People who smoke and/or have diabetes are at especially high risk. If you have risk factors, get screened for PAD, even if you're not having symptoms.
PAD risk factors you can control:
Certain risk factors for PAD can't be controlled, such as aging or having a personal or family history of PAD, cardiovascular disease or stroke. However, you can control many risk factors including:
- Cigarette smoking - You can stop smoking. Smoking is a major risk factor for PAD. Smokers may have four times the risk of PAD than nonsmokers. Our guide to quitting smoking can help you.
- Obesity - You can reduce your weight. People with a Body Mass Index (BMI) of 25 or higher are more likely to develop heart disease and stroke even if they have no other risk factors. Calculate your BMI and learn healthy ways to manage your weight.
- Diabetes mellitus - You can manage diabetes and blood sugar levels. Having diabetes puts you at greater risk of developing PAD as well as other cardiovascular diseases. Learn more about the risks and how to manage diabetes.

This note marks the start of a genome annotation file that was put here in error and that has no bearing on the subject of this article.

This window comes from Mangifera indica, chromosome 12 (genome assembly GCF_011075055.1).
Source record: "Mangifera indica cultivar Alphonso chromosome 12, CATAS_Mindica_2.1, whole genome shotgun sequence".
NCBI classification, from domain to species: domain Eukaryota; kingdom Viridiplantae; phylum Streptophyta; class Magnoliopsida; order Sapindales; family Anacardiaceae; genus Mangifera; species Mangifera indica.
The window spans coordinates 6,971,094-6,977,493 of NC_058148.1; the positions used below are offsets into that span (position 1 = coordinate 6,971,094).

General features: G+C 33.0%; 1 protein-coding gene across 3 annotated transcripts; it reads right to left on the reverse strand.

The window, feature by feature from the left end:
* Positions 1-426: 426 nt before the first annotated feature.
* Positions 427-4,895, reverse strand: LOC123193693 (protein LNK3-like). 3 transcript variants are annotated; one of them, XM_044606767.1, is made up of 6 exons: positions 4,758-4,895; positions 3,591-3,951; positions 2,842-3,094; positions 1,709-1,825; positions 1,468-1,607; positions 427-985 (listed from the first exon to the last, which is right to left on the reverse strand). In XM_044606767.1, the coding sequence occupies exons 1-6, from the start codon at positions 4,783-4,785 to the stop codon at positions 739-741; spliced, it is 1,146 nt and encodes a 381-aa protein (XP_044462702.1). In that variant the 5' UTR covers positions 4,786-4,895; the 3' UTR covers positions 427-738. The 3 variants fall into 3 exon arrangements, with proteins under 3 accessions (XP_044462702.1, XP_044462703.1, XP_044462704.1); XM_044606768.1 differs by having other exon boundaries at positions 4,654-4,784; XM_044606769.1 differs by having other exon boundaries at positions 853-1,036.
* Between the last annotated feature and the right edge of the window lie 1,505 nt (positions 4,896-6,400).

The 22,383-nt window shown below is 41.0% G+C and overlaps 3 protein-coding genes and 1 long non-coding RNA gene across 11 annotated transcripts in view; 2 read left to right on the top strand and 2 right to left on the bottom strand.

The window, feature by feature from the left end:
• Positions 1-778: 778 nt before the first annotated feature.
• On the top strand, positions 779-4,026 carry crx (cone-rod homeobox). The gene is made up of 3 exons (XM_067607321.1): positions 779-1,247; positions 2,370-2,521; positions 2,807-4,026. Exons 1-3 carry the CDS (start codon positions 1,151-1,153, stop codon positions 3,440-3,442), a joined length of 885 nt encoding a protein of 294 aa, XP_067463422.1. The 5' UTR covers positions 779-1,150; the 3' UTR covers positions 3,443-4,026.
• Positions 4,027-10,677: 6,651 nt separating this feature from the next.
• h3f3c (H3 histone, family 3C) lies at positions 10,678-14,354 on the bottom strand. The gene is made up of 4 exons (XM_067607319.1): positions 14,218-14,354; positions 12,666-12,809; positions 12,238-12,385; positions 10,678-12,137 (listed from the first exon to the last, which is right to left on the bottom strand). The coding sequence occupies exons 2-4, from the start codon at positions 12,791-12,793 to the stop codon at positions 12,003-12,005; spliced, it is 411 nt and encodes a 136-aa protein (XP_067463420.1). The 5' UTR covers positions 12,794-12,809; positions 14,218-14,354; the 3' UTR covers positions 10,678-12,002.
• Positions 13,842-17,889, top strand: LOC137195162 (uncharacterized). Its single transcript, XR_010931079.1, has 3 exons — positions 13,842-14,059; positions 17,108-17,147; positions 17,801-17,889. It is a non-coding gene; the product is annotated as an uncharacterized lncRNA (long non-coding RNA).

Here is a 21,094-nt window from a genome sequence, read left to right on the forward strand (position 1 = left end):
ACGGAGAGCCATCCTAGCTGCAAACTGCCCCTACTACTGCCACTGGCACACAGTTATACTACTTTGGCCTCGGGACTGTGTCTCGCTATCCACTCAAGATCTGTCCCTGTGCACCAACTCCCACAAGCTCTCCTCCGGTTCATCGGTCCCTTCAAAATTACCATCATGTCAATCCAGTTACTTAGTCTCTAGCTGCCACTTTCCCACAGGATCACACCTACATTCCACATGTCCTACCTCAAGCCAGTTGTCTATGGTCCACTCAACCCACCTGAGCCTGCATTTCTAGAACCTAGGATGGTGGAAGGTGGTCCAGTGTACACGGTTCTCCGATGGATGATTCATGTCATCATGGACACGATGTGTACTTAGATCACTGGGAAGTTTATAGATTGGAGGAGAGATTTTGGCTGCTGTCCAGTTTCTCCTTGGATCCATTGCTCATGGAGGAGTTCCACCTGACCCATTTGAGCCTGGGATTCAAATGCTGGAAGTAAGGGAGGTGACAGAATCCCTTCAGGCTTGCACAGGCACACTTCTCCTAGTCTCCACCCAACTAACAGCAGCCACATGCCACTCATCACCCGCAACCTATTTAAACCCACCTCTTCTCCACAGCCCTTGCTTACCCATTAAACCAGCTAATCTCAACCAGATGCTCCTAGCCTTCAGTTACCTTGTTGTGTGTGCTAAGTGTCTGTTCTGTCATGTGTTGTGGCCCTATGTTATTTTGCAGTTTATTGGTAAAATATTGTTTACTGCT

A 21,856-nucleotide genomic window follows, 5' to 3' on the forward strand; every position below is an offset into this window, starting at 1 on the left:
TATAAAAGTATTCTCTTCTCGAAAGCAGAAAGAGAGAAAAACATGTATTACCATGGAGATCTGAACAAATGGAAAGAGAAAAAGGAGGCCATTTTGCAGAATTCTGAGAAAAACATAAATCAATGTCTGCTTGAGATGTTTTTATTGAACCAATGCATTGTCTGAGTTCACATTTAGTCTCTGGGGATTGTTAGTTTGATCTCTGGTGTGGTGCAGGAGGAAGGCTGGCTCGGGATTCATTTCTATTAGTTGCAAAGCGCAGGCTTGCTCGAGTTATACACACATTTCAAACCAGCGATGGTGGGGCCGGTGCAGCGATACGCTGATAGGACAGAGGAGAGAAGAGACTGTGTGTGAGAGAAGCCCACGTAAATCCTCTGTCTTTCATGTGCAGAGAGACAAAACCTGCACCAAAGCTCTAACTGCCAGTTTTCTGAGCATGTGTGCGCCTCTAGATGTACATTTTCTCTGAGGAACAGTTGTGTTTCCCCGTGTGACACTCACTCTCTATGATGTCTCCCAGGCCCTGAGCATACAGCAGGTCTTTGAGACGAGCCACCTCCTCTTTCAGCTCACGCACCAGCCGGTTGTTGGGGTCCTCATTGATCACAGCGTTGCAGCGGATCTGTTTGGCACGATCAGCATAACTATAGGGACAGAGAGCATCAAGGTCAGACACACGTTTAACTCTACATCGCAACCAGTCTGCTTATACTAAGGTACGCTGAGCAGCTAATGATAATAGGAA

- Physical inactivity - You can get moving. Physical activity increases the distance that people with PAD can walk without pain and also helps decrease the risk of heart attack or stroke. Supervised exercise programs are one of the treatments for PAD patients.
- High blood cholesterol - You can manage your cholesterol levels. High cholesterol contributes to the build-up of plaque in the arteries, which can significantly reduce the blood's flow. This condition is known as atherosclerosis. Managing your cholesterol levels is essential to prevent or treat PAD.
- High blood pressure - You can manage your blood pressure. It's sometimes called "the silent killer" because it has no symptoms. Work with your healthcare professionals to monitor and control your blood pressure.
You can choose more than one target to improve! Taking care of only one risk factor is not as effective as taking care of all those that you can control. Learn the facts. Develop a heart-healthy lifestyle and cooperate with your healthcare professionals. Your heart will thank you by functioning better and lasting longer.
*Information from the American Heart Association